One of the last desert stretches starts with a trail register at a place called Kelso Road. I remember it well because it was there I started tracking SilverFox last year. As an early riser I am often the first to sign in the morning but suddenly there was someone named SilverFox signed there before me and a fresh set of footprints leading away. It took me a day and a half to track him down finally at the aptly named Walker Pass where he was munching gleaned bakery items someone had left for hikers. “Let me see your shoes… SilverFox I presume?” (Shout out to Campbell River, BC!)
Not much shade or water to be found
This year I wandered into a deserted Walker Pass Campground that thankfully held plenty of cached water and less exciting, a loaf of days old bread. SkunkBear and Sashay soon joined me and just as I regaling them with the tale of last year’s delicious stale donuts, a white pickup truck rolled up and we heard a friendly hail of “Anyone hungry?”
Carlos, Ann, me, and Mike
Carlos, Ann, and Mike had driven up from Bakersfield and set a new high bar when it comes to trail magic. Dropping the truck’s tailgate, a flood of deliciousness came forth- coolers full of soda and beer, chips, Mike’s homemade smoked beef with all the fixings, baked potatoes, cantaloupe, rice crispie treats, candy- it was heaven on wheels. I enjoyed visiting with them and answering questions about the trail. Carlos and Ann were making noises like they too may someday make their way to Campo for a trek north. Should that happen, they can be assured their large karmic credit balance with the hiking community will serve them well. They were anxious to meet more hikers and I assured them more were on their way. Lady MeowMeow, GoodKarma and two more angels from nearby Lake Isabella soon joined and the party was well underway with more hikers arriving by the time I said my goodbyes around noon. I had about 50 miles left in the exam, about two and a half days, that included a fair bit of up and down before I could declare Southern California complete.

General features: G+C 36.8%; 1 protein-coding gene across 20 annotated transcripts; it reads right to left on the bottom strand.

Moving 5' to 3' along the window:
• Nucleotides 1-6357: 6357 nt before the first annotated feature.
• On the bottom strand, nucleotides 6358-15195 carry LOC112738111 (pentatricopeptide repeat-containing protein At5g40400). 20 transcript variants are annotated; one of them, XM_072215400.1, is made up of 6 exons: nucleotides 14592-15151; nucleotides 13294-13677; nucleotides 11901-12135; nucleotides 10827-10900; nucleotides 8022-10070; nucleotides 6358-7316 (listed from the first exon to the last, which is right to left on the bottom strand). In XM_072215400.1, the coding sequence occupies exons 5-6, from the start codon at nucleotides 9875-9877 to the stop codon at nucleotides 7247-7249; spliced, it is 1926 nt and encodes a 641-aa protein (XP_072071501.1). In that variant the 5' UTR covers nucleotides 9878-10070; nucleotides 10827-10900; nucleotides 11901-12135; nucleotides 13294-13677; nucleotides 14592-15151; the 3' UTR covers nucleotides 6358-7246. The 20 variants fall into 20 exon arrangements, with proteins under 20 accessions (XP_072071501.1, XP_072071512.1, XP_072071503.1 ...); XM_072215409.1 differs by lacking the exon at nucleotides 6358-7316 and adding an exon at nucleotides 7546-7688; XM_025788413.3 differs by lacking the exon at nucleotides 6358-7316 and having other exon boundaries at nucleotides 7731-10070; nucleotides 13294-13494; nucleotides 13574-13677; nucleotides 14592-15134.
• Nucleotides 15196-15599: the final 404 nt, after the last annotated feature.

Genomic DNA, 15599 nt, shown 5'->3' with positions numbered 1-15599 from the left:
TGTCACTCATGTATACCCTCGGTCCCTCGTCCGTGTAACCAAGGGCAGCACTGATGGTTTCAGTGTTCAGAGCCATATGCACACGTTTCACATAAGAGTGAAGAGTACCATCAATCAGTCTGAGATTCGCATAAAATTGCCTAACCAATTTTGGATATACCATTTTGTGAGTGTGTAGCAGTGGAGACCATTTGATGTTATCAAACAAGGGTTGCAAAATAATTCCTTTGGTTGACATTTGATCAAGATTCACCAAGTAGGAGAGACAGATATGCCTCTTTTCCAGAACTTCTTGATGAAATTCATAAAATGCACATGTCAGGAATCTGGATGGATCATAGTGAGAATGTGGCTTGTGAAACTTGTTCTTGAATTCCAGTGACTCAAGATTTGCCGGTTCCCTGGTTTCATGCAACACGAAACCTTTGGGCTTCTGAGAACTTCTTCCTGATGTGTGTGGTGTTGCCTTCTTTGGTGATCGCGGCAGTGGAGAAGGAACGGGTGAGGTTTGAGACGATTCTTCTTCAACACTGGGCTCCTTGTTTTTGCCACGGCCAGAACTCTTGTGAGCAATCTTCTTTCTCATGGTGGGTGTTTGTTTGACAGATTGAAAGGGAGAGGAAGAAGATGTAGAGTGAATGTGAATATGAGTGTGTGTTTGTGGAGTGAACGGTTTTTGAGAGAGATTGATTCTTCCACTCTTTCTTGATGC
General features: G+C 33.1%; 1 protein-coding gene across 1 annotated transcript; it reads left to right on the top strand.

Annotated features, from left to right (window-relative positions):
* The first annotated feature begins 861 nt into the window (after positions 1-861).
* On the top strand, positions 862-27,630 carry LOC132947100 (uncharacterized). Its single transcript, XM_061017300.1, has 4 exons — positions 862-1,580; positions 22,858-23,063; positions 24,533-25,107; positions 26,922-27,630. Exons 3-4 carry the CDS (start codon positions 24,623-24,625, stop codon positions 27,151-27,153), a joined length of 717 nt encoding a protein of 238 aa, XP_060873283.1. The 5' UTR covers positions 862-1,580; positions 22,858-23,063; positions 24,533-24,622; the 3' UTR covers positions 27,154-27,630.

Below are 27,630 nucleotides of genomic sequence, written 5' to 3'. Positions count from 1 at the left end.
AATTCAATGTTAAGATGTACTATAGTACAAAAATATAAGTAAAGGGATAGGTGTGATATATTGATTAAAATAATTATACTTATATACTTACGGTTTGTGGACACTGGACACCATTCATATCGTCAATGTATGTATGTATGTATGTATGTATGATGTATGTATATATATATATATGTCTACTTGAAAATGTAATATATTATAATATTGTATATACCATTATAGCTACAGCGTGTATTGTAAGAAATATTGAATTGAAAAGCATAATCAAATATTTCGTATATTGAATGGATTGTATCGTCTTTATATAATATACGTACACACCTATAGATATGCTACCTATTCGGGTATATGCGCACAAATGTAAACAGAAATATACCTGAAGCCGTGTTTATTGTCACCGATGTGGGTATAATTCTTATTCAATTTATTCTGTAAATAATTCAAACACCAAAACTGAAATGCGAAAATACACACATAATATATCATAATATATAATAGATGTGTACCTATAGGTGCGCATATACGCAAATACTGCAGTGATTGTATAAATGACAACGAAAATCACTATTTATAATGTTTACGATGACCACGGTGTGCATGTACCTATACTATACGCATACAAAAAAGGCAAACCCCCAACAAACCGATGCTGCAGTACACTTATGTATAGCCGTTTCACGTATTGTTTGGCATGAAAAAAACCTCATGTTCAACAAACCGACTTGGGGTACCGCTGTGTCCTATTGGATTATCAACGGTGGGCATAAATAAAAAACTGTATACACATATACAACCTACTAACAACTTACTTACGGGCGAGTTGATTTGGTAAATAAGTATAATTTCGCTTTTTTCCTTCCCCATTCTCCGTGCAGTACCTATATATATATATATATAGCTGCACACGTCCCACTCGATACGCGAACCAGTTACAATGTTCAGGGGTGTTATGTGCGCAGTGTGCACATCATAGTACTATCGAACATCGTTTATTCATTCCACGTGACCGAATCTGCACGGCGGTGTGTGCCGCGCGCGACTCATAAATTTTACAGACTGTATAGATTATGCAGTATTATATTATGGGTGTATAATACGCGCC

Carry water! (it says below this sign)
The rewards of climbing
You can’t hear them but the wildflowers were cheering
Suffice it to say the trail asked its questions and I answered as best I could. Armed with notes cribbed from last year, Momma’s whispered help, the encouragement of the wildflowers, and a terrific run of weather, it almost felt liked cheating. I flew through the last days and landed in Kennedy Meadows.
A proctor for my examEnd of the beginning!
I plan to take a zero day to prepare and plan my return to the Sierra. After last year’s disappointment, I am super stoked to have another chance (and ‘I’m not throwin’ away my shot!’)If all goes well, the next leg will be a ~10 day jaunt, about 190 miles without resupply, and include a summit of Mount Whitney. I won’t be able to post anything for maybe two weeks so don’t be alarmed at a lack of updates. The ‘Where’s Johnny’ tracking will continue to provide real-time progress.
The Sierra are calling and I must go!